A shaky nine-second video taken at a sleepover shows a 13-year-old Black teen in pajamas. A White teen that he thought was his friend tilts a Starbucks cup full of dark yellow liquid to his lips. In the background, other kids laugh.
According to the GoFundMe page, the Black teen, whose name we're withholding due to his age, had been bullied by his own football teammates at Haggard, and it became so bad that he had no choice but to eventually quit the team. The allegations include taking his inhaler, beating him with a belt in a school locker room, calling him racial slurs, shooting him with BB guns, and forcing him to drink urine.
The Black teen's mother alleged in a Facebook post that it became so bad, that he was afraid to go to school because of the Haggard Middle School football players "turning on [him] and targeting [him]."
Now Plano police are investigating.
At a protest in the Black teen's name, a family member, Taler, who did not go on record with her full name, told supporters that the family believed that the sleepover was an attempt to end the bullying. But she describes the sleepover as a "set up."
The family reported the incident to Plano ISD on March 2. A couple of days later, a small group of local mothers and Plano residents rallied in front of Haggard Middle School to demand that PISD take appropriate action.
Kim T. Cole, an attorney for his family, told Dallas Morning News that this incident was not the first time the Black teen had been bullied, nor was it the first time his family tried to tell the school.
“In my opinion, not only did they torture this kid, but they filmed it and were proud of it and shared it on multiple social media sites making fun of him,” she said.
About 20 people gathered on the sidewalk outside Haggard Middle School at 3 p.m., 30 minutes before school let out. Most were mothers of Haggard students, past or present, concerned for the safety of their children as well as the student who has been targeted. Police officers were present, if only to ensure everyone’s safety, and enforced the school’s request that protesters confine themselves to the sidewalks, not school grounds. News outlets parked themselves across the street to film the protesters chanting. Some of the protesters made signs.
“If it was my kid, I would have them arrested for assault,” one protester said.
They also discussed the petition that they have all signed and circulated on Change.org. More than 12,000 family, friends, and Haggard alumni signed in one day. “Imagine your classmates and football team members turning on you and targeting you,” the petition reads. “Imagine a group of those same football team members attacking you in the locker-room with a belt... Imagine being hit in the private area and when you tell an adult you are told ‘boys will be boys.’”
Most protesters simply wanted more information, and to know what can be done. They also have questions about who at the school knew what was happening. In particular, they wonder what Haggard’s coach and Physical Education teacher, Gregg Dupree, knew. At least one incident seems to have happened in Haggard’s boys’ locker room.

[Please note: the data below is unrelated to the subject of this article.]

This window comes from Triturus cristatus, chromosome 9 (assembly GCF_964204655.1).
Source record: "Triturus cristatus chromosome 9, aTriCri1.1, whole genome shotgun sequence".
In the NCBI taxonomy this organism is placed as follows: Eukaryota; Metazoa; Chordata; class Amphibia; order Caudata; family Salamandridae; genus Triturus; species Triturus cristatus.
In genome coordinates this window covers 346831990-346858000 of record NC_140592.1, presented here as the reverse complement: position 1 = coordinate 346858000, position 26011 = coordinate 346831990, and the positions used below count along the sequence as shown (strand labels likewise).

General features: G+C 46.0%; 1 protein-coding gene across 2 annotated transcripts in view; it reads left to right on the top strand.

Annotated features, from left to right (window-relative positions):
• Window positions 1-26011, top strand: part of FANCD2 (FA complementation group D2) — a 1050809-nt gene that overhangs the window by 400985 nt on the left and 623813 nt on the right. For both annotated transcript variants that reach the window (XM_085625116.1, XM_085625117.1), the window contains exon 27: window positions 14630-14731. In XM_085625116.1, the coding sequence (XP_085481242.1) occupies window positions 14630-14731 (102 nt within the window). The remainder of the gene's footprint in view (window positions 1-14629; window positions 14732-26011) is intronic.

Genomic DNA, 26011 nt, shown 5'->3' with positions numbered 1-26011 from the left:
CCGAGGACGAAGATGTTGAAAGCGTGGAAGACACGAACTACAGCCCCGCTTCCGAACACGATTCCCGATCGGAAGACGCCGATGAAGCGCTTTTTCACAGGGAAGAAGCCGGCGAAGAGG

Dupree couldn't be reached for comment.
As 3:30 hit, cars crawled by and students rushed out of class. Some drivers honked to show support as the protesters chanted, “When I say no, you say bullies,” or “no justice, no peace.” Behind them, students played on the grass where the football team practices after school. A couple of passersby approached to ask what’s going on.
“I have a son here,” said one man, who was simply walking by. “I had no idea.”
According to the petition and the student’s family, the school initially said they couldn’t act because “the incidents didn’t all take place on campus.”
In a media statement, PISD confirmed that as of March 2, they are aware and they are investigating.
“The Plano ISD administration is aware of recent bullying allegations, and is working with the campus and local law enforcement to actively investigate the matter,” Lesley Range-Stanton, a communications official for the district, wrote. “Our district does not tolerate or condone bullying or harassing behavior, and is taking prompt and remedial action to address concerns.
“Campus leaders and counselors have been working closely and carefully with all involved students and their parents since the concerns regarding a non-school-related, off-campus incident first reported on Tuesday, March 2. While we cannot discuss intervention or disciplinary measures as it relates to a specific student or students, our response to any behavioral concern is always in accordance with district policy and the Plano ISD Student Code of Conduct.”
Plano police are also investigating. The boy's family plans to move him to private school.
Bullying is not a new problem for any school. In fact, a 2020 study on cyberbullying found that 49.8% of children aged 9 to 12 experienced bullying at school. Furthermore, 14.5% of tweens shared they experienced bullying online. Bullying of any form affects a child’s entire life, and increases a child’s risk for depression, anxiety, sleep difficulties, lower academic achievement, and dropping out of school.
Plano parents are now calling for clarity in the matter, and a clear, swift response from the district in cases of bullying. The student's family is leading the charge. They want the students responsible to face punishment, possibly expulsion.
As one concerned mother pointed out, “I need to know they’re gone. I have a child here too.”
On March 5 at 6:30 p.m., the family will speak at the Plano Police Department.
Local Profile contacted Haggard Middle School Principal Lisa Washington and Coach Gregg Dupree, but did not receive a response.